If you’re looking to increase visits to your site, you’ve probably explored new ways for people to discover it. RSS is quickly becoming a thing of the past, and as a result, Apple and Facebook offer their own discovery tools through Apple News and Facebook Instant Articles, respectively. However, there’s another format that is becoming even more popular — the Accelerated Mobile Pages (AMP) format, a Google-backed project designed as an open standard for any publisher to have pages load quickly on mobile devices. Many sites have jumped on board quickly, but is making your website AMP-compatible a good idea for your site? Here are the pros and cons of the Google AMP project to help you decide if it’s right for you.
How AMP helps your site
Pages load faster
AMP is designed to load websites faster and that’s exactly what it does. According to the AMP Project, 75% of websites take 10 seconds or longer to load on a 3G mobile connection and 53% of mobile users leave a website after 3 seconds of load time. The goal for AMP-emabled sites is “near instantaneous loading.” Google found that the median load time for AMP sites is 1 second.
More prominent display on Google
Google has confirmed that AMP compatibility is not a rank signal — at least for now. However, Google sometimes uses “carousel” displays to show relevant links in search results. These carousels are made up of AMP-compatible results. This means that while you won’t see a search result boost because your website has AMP compatibility, your website could be featured in these carousels.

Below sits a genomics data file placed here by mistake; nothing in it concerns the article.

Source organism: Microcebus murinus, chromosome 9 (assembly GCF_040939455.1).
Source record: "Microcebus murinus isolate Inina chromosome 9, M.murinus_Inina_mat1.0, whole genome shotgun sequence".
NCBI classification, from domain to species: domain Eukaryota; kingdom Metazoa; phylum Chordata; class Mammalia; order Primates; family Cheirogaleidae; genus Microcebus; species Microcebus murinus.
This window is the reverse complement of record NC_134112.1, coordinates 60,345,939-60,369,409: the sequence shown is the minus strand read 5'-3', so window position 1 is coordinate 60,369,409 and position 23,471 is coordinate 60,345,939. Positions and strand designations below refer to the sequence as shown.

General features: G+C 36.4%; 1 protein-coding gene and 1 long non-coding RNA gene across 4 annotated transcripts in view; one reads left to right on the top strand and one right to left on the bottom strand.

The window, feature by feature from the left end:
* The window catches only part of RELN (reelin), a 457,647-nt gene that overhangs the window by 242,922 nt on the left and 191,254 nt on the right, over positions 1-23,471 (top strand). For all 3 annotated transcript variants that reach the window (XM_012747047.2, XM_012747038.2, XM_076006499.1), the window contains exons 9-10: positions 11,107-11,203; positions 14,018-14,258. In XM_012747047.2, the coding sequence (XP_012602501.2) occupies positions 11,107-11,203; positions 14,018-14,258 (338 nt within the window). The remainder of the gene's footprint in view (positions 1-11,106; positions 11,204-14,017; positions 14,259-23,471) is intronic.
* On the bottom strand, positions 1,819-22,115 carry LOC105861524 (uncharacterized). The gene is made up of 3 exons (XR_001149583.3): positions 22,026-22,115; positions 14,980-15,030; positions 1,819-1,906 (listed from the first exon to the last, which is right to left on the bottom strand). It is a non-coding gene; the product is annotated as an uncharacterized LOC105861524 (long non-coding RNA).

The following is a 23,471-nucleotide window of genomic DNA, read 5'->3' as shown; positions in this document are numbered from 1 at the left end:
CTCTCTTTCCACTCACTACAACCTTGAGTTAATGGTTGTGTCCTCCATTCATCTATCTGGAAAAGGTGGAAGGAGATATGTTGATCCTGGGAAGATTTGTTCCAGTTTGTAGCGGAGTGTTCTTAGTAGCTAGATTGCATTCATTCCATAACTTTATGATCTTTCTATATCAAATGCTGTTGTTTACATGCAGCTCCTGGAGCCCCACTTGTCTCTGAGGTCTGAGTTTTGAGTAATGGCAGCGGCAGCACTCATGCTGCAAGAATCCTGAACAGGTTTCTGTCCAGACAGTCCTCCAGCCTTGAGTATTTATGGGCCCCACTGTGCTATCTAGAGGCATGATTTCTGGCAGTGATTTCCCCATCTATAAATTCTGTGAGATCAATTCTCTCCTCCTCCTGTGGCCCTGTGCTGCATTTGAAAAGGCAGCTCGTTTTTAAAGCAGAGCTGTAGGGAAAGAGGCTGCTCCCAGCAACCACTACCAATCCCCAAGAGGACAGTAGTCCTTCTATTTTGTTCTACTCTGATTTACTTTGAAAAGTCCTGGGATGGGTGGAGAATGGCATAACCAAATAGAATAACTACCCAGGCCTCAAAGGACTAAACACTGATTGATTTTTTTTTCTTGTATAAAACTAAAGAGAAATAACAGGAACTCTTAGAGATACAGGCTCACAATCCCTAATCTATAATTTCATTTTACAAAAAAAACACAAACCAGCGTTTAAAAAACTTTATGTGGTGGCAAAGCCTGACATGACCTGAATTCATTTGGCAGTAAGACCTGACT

How AMP hurts your site
Some content may not display correctly — or at all
Lower conversion rates
Losing forms on AMP-enabled pages has an obvious effect on your website. If users don’t see the form to sign up for your email list, for example, they won’t. AMP also blocks many forms of advertising they deem restrictive. This means popups won’t load, so if you use them to convert page visitors, you’ll lose that functionality.
Visitors don’t stay on your site
AMP creates two hurdles for you to keep your visitors on your site. First, because your site’s menu is missing from an AMP page, visitors to your site won’t have anywhere to go next unless you’ve linked to other content within your site. Even more problematic is that AMP adds a large X in the top-left corner of its header, so visitors will likely use that once they’ve finished reading your article to go back to Google instead of staying on your site. Remember that your visitors aren’t actually visiting your site itself — they’re only viewing your content on google.com when they visit an AMP page found through a Google search.
With these pros and cons in mind, is AMP right for you? Let us know in the comments.
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